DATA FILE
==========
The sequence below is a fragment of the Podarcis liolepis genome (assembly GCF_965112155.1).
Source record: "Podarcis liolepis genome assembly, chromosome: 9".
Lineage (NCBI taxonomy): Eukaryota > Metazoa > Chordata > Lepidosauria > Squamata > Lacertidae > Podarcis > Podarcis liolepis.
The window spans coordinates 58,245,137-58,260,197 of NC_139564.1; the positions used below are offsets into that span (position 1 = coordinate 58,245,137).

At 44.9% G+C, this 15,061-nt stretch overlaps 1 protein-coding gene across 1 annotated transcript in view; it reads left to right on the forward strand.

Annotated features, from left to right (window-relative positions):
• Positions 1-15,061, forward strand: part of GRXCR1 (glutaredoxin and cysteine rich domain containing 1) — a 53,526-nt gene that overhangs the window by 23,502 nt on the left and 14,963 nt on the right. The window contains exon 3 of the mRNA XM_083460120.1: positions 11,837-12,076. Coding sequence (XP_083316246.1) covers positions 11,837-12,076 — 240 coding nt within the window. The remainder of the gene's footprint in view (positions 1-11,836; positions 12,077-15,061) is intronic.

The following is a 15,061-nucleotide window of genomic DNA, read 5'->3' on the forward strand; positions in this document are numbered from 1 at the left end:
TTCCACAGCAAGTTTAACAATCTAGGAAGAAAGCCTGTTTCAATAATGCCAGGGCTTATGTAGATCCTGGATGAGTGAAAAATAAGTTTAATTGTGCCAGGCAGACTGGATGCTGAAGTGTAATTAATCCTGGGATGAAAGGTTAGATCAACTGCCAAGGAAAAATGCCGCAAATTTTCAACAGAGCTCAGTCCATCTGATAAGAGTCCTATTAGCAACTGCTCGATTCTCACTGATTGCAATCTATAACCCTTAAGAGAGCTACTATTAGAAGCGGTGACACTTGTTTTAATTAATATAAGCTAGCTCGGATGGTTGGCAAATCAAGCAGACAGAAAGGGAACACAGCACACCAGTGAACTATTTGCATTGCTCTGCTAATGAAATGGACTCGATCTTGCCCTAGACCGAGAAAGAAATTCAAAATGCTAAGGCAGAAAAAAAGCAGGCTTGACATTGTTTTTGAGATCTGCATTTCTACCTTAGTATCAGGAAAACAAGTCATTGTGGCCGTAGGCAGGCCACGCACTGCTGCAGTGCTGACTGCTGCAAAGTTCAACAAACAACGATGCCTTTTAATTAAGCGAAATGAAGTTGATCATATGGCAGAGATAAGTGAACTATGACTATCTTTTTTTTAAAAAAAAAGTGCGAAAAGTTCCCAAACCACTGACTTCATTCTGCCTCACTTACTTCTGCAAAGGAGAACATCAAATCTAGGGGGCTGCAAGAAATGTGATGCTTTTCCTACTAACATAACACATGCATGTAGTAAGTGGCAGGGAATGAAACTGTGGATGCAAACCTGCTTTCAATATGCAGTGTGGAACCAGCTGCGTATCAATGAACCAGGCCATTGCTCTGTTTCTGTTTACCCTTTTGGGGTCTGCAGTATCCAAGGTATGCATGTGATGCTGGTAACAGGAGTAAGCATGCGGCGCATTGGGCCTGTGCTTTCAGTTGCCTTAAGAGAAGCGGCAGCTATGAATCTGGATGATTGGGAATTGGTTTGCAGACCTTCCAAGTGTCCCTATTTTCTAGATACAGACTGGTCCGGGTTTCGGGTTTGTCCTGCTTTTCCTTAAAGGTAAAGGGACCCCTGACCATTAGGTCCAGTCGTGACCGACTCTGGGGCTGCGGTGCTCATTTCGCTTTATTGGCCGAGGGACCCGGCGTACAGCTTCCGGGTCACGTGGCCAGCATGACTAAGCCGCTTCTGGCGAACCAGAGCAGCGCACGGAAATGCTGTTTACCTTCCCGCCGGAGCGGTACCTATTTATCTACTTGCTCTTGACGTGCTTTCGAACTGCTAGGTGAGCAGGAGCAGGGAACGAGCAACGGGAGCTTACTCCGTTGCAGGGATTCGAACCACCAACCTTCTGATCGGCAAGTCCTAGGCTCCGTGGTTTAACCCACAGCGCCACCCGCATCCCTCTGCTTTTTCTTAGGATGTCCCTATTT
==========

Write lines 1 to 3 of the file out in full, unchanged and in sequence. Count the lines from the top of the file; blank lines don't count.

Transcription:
The sequence below is a fragment of the Podarcis liolepis genome (assembly GCF_965112155.1).
Source record: "Podarcis liolepis genome assembly, chromosome: 9".
Lineage (NCBI taxonomy): Eukaryota > Metazoa > Chordata > Lepidosauria > Squamata > Lacertidae > Podarcis > Podarcis liolepis.